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Line Walker
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by Jay Seaver

"Ah, looks like there was one more undercover agent."
3 stars

It's not exactly fair, but you say "Hong Kong crime movie with lost undercover cops", and my head's going to go to "Infernal Affairs", which, as an all-time classic, is setting the bar pretty high, when it's probably enough just to be a decent enough cops and crooks movie. "Line Walker: The Movie", is no "Infernal Affairs"; for all I know, it's not even up to the standard of the TV series that launched it. On the other hand, there ain't no shootout like a Hong Kong shootout, and this does deliver the crime-movie goods quite nicely when it gets down to it.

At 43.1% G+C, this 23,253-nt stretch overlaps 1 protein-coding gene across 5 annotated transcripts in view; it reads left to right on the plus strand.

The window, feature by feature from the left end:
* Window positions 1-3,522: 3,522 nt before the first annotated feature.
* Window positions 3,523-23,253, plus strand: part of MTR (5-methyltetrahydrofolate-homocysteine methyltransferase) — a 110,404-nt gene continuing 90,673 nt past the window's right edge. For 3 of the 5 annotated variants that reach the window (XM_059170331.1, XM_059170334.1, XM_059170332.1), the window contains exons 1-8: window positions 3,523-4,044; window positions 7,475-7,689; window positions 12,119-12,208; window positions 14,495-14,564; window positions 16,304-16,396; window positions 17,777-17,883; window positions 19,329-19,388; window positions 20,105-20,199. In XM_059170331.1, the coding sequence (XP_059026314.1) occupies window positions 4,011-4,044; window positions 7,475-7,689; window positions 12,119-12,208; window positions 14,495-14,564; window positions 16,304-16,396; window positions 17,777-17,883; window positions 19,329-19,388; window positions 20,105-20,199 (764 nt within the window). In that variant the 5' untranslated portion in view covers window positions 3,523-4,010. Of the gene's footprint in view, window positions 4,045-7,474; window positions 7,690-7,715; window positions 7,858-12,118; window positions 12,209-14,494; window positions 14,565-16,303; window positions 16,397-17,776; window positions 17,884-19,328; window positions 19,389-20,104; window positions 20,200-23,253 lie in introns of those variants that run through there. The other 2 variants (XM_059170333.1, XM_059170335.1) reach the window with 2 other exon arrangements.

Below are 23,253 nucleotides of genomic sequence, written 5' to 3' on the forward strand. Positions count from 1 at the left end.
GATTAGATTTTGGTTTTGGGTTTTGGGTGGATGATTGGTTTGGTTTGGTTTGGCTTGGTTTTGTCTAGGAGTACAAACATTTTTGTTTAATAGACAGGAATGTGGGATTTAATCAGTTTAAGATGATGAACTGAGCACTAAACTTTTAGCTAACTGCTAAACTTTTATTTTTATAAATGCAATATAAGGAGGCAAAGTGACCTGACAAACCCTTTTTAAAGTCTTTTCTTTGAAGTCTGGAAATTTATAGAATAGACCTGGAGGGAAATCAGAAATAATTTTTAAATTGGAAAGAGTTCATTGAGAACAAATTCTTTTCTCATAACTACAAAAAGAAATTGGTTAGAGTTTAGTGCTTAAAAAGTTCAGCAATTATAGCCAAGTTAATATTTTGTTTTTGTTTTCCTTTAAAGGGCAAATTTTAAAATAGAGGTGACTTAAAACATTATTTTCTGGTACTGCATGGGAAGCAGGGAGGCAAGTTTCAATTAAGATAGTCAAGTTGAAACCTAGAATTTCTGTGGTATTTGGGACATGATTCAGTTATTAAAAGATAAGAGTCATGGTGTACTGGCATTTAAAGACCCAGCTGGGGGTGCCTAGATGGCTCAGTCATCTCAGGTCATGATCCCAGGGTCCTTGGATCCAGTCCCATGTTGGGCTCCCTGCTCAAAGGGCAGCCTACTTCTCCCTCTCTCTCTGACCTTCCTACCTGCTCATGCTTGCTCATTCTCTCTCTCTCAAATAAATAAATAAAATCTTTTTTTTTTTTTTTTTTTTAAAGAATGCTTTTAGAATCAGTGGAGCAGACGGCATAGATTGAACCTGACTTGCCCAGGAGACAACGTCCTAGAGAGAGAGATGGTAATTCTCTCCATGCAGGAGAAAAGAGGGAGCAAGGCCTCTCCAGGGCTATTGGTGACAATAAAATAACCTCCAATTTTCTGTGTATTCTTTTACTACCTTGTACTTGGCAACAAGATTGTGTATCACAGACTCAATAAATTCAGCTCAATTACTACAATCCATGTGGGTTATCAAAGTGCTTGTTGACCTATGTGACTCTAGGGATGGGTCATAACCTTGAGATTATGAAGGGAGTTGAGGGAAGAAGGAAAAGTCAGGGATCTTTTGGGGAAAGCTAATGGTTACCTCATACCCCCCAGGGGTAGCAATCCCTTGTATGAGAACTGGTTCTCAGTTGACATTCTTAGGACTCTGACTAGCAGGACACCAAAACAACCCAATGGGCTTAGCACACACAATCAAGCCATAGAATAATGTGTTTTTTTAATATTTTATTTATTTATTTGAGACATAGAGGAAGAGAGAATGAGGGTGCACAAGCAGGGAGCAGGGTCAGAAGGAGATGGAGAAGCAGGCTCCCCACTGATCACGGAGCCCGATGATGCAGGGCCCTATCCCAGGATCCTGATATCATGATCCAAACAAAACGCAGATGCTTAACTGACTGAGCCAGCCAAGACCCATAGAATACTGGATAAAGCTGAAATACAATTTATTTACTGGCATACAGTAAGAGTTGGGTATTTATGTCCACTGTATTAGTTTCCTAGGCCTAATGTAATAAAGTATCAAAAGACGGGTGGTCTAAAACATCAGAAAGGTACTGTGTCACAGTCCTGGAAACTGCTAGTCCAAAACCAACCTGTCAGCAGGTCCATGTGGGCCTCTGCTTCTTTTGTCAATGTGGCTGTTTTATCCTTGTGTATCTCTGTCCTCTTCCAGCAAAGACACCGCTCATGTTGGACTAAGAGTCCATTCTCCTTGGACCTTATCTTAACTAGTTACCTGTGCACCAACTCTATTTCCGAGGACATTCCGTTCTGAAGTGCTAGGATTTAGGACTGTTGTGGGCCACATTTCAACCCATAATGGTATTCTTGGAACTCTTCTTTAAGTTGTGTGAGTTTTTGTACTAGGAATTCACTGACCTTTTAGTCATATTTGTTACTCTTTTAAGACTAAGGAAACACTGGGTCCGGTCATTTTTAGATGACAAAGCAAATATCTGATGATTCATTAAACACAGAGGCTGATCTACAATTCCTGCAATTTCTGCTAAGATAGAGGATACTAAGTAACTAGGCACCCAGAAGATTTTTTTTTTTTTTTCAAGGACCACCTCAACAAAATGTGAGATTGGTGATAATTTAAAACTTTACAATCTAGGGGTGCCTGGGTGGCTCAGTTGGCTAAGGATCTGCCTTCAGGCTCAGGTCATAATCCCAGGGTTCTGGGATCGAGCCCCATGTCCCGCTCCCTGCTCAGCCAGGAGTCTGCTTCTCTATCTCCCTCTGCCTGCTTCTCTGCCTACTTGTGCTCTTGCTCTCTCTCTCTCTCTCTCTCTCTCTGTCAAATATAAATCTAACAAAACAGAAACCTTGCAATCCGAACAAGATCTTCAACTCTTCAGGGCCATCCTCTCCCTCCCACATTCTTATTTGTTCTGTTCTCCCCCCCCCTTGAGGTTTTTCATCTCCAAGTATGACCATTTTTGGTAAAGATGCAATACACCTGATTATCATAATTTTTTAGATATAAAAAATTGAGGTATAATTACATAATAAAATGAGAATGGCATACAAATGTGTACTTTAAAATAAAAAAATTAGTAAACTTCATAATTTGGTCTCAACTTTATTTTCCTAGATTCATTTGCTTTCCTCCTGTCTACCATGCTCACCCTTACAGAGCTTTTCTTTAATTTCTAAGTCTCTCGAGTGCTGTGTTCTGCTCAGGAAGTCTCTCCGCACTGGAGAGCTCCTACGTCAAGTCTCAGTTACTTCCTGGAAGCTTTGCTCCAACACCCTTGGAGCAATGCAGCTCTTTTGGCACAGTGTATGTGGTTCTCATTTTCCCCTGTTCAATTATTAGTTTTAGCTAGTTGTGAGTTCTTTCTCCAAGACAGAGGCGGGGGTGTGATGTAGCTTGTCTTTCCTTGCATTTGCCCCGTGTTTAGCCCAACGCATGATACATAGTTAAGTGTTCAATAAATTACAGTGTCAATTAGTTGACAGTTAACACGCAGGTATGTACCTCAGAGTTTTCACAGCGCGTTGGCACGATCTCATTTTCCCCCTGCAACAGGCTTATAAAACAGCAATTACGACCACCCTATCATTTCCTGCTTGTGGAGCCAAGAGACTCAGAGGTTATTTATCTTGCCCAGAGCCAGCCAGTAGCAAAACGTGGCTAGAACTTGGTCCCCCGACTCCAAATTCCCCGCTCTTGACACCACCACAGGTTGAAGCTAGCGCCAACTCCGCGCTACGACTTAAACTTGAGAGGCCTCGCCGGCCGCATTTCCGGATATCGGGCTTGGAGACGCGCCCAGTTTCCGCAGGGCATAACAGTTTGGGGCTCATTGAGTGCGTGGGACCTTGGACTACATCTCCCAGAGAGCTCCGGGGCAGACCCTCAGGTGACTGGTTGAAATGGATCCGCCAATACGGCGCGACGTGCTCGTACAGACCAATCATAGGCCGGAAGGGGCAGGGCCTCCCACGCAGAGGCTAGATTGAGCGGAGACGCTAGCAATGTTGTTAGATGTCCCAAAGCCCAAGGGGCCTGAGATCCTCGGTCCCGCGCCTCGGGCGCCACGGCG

Two years ago, Deputy Police Commissioner Hong Do-heng of the HKPD's Central Intelligence Bureau was assassinated, but he had just enough time to delete the records of the undercover operatives he was handling before their covers could be blown. The CIB believed that they had brought the whole group in, but one of them, Ding Siu-ka (Charmaine Sheh See-man), receives a message in Hong's code signed "Blackjack", and Inspector Q (Francis Ng Chun-yu) - her boyfriend and the one who tracked down the undercover operatives - says that there was a corrupted file by that name on Hong's computer. The text leads them to a party at an investment firm that also serves as a Triad front, and which gets attacked by the team of Lam (Nick Cheung Ka-fai) and Shiu (Louis Koo Tin-lok), underlings of rival gangster Kwok Ming. They escape before Q and Ding can discover whether either is Blackjack, but the speed with which they were on the scene means that Lam, Shiu, Ming, bodyguard Siu Ying (Clara Lee Ching-man), and big boss Tung Pak-ho all know that there is a mole in their midst, threatening both their local operations and a big drug deal in Brazil.